For quite some time we have been involved in what is now called “serious gaming;” we thought about how adventure games can play a role in education. As early as 1997 we created multi-user learning adventures like Demi-Dubbel. We experimented with city planning in the project Transparent Amsterdam - projecting data on city maps before there was any such thing as Google maps. Next to this, we created mobile learning projects like Frequency 1550 long before GPS was integrated in our phone or app-stores existed.
Some other innovations we are proud of are in the field of healthcare; developing easily accessible technology for those who need care, like a mobile storytable, Scottie, the “Design for our Future Self” program – in all projects social inclusion plays a big role.
Recently, we have been one of the instigators in the thinking & practice of Open Design; we published the first comprehensive book, Open Design Now –why design cannot remain exclusive. You can buy it or wait to get it for free, it is now 28 percent open and downloadable…
One of the projects that was really difficult to realize was Sensornet, which gives people responsibility for their environment by measuring CO2 levels etc. at home – real citizens research. Unfortunately, this was too disruptive for the existing powers. We are working on a comeback for Sensornet though….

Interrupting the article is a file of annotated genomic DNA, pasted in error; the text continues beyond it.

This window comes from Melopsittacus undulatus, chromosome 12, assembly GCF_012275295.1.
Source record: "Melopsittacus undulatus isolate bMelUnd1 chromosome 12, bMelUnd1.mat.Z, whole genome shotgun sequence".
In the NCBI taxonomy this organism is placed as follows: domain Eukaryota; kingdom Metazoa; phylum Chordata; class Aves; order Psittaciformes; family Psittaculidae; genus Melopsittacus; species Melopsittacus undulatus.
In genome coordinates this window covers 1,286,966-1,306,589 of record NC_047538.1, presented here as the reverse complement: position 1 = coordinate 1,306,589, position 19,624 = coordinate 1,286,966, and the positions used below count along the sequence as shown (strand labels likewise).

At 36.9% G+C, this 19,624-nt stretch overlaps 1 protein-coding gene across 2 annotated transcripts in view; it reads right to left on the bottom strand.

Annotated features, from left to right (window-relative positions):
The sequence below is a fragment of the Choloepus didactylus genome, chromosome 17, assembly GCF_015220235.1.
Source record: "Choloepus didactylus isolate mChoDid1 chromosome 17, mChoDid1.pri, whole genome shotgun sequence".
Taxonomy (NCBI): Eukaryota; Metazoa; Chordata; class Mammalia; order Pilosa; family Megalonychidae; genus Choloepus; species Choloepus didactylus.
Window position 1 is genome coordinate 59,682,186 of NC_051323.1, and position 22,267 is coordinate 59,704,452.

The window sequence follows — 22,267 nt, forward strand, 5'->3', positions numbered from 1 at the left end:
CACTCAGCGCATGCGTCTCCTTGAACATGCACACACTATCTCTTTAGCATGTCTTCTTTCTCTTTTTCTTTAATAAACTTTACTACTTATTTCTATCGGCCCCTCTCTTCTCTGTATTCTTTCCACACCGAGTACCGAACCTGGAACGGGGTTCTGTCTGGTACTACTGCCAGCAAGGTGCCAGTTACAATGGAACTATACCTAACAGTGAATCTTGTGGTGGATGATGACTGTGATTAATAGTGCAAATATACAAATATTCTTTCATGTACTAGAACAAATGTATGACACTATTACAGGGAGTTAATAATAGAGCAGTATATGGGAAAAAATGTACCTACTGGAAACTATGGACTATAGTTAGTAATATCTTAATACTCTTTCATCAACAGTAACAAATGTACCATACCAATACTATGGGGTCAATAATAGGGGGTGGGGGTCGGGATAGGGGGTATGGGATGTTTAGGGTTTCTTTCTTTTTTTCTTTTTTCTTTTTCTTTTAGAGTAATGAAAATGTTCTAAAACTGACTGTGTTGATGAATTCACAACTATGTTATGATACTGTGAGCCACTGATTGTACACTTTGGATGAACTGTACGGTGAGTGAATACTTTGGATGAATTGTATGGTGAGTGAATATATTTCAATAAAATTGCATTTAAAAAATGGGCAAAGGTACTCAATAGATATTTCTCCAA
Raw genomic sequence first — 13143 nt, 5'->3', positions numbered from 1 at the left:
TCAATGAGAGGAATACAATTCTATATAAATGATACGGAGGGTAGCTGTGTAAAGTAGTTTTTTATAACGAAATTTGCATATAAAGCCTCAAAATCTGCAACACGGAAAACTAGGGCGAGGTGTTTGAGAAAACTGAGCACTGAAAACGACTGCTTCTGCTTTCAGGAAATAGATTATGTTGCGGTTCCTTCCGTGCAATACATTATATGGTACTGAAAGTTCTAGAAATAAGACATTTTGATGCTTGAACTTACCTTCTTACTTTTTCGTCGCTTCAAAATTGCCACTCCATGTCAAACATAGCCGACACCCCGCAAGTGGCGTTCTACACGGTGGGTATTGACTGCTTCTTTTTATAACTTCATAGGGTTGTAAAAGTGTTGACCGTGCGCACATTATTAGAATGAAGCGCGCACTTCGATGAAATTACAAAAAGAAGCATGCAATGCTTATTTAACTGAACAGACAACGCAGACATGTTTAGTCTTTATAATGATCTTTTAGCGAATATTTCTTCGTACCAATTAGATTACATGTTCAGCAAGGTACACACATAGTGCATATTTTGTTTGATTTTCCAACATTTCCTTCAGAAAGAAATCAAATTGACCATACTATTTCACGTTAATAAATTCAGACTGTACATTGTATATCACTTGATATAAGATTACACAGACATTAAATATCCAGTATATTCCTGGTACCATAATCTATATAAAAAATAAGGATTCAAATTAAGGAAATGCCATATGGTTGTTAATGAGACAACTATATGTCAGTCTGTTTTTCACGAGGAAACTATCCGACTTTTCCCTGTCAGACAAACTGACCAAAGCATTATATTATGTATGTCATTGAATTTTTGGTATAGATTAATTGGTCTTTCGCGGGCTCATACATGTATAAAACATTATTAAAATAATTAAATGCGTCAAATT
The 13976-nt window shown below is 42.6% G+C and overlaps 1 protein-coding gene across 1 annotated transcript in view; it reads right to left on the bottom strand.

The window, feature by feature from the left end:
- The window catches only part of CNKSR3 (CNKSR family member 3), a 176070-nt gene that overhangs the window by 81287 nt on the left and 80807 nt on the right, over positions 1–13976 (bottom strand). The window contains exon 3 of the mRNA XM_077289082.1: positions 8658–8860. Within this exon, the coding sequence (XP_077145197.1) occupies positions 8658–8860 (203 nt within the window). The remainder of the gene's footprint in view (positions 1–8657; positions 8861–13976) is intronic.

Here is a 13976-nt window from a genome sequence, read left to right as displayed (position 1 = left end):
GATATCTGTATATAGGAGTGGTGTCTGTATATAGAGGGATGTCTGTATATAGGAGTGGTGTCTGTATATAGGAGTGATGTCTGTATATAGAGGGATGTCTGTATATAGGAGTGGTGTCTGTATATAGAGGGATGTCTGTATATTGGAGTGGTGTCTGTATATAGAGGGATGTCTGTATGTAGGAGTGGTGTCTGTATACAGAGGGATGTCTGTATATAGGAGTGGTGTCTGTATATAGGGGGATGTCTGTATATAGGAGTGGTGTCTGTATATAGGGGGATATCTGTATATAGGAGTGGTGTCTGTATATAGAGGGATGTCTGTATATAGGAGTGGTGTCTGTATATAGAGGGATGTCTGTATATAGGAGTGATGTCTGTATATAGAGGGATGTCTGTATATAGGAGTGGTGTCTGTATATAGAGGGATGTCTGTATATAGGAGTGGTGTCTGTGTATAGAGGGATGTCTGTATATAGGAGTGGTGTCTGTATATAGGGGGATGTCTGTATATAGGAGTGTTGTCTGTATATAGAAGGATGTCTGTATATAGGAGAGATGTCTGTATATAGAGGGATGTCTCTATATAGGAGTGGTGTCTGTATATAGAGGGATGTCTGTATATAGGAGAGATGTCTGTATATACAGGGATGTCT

How do you judge the success of Waag Society innovations?
Mainly by their impact. Each project needs to contribute to our goals (empowering people through creative technologies) raise discussion & new insights for our peers and society in general and last but not least, validating the research project in the form of a product or service. To that extent we have founded our own incubators, Waag Products and Media Guild.
You are very involved with the Creative Commons movement in the Netherlands and the Open Innovation agenda in general. Where do you stand on Intellectual Property and Copyright law? What are the benefits of sharing insights under an Open Innovation model, and what are the limits?
Yes, we feel we are evangelists for open innovation, open content through Creative Commons and open data. We explore the possibilities with our open design research and publication as well as many “Apps for” contests organized by our Open Data lab. It accelerates innovation and goes hand in hand with breakthrough technology. People gain responsibility also; the Owner’s Manifesto’s famous slogan “If you can’t open it, you don’t own it” says it all.
What kinds of virtual tools do you feel would most benefit the Social Innovation Europe community at this stage in its development?
We feel high quality tools for sharing are essential. Through the Dialogue café, Fablabs and Cinegrid system for instance, we see new networks and communities connect to share knowledge, create and innovate together. Recently we joined forces with LetShare, another networking tool which changes our ideas about work.